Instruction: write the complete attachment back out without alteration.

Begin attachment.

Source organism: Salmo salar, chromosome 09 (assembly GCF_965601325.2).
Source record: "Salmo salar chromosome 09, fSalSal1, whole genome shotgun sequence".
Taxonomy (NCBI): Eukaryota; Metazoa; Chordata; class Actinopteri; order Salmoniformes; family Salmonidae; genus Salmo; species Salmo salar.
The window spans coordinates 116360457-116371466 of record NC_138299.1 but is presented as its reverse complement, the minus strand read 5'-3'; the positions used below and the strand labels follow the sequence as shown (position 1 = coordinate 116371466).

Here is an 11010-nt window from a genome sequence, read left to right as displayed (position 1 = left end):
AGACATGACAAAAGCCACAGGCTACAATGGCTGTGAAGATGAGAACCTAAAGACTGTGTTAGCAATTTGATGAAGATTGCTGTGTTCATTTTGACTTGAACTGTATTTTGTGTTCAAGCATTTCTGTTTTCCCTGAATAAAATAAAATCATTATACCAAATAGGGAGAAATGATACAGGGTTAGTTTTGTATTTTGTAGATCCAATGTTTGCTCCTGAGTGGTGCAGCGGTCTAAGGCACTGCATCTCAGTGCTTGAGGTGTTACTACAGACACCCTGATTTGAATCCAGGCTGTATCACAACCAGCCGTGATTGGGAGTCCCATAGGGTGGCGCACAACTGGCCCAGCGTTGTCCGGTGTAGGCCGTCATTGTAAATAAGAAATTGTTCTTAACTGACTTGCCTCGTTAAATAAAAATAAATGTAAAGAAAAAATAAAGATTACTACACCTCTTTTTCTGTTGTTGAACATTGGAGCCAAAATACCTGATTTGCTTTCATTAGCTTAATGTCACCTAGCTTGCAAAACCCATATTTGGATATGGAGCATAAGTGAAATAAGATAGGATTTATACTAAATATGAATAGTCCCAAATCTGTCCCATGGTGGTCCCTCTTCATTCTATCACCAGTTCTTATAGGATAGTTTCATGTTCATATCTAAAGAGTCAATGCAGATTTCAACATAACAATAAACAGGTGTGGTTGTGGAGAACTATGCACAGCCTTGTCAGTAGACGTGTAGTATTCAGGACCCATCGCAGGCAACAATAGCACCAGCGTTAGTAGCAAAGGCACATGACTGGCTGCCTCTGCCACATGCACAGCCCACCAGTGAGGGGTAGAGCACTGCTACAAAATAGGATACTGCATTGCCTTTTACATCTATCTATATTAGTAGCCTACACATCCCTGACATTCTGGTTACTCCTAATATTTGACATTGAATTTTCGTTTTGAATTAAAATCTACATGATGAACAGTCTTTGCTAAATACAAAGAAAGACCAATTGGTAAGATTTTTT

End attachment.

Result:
Source organism: Salmo salar, chromosome 09 (assembly GCF_965601325.2).
Source record: "Salmo salar chromosome 09, fSalSal1, whole genome shotgun sequence".
Taxonomy (NCBI): Eukaryota; Metazoa; Chordata; class Actinopteri; order Salmoniformes; family Salmonidae; genus Salmo; species Salmo salar.
The window spans coordinates 116360457-116371466 of record NC_138299.1 but is presented as its reverse complement, the minus strand read 5'-3'; the positions used below and the strand labels follow the sequence as shown (position 1 = coordinate 116371466).

Here is an 11010-nt window from a genome sequence, read left to right as displayed (position 1 = left end):
AGACATGACAAAAGCCACAGGCTACAATGGCTGTGAAGATGAGAACCTAAAGACTGTGTTAGCAATTTGATGAAGATTGCTGTGTTCATTTTGACTTGAACTGTATTTTGTGTTCAAGCATTTCTGTTTTCCCTGAATAAAATAAAATCATTATACCAAATAGGGAGAAATGATACAGGGTTAGTTTTGTATTTTGTAGATCCAATGTTTGCTCCTGAGTGGTGCAGCGGTCTAAGGCACTGCATCTCAGTGCTTGAGGTGTTACTACAGACACCCTGATTTGAATCCAGGCTGTATCACAACCAGCCGTGATTGGGAGTCCCATAGGGTGGCGCACAACTGGCCCAGCGTTGTCCGGTGTAGGCCGTCATTGTAAATAAGAAATTGTTCTTAACTGACTTGCCTCGTTAAATAAAAATAAATGTAAAGAAAAAATAAAGATTACTACACCTCTTTTTCTGTTGTTGAACATTGGAGCCAAAATACCTGATTTGCTTTCATTAGCTTAATGTCACCTAGCTTGCAAAACCCATATTTGGATATGGAGCATAAGTGAAATAAGATAGGATTTATACTAAATATGAATAGTCCCAAATCTGTCCCATGGTGGTCCCTCTTCATTCTATCACCAGTTCTTATAGGATAGTTTCATGTTCATATCTAAAGAGTCAATGCAGATTTCAACATAACAATAAACAGGTGTGGTTGTGGAGAACTATGCACAGCCTTGTCAGTAGACGTGTAGTATTCAGGACCCATCGCAGGCAACAATAGCACCAGCGTTAGTAGCAAAGGCACATGACTGGCTGCCTCTGCCACATGCACAGCCCACCAGTGAGGGGTAGAGCACTGCTACAAAATAGGATACTGCATTGCCTTTTACATCTATCTATATTAGTAGCCTACACATCCCTGACATTCTGGTTACTCCTAATATTTGACATTGAATTTTCGTTTTGAATTAAAATCTACATGATGAACAGTCTTTGCTAAATACAAAGAAAGACCAATTGGTAAGATTTTTT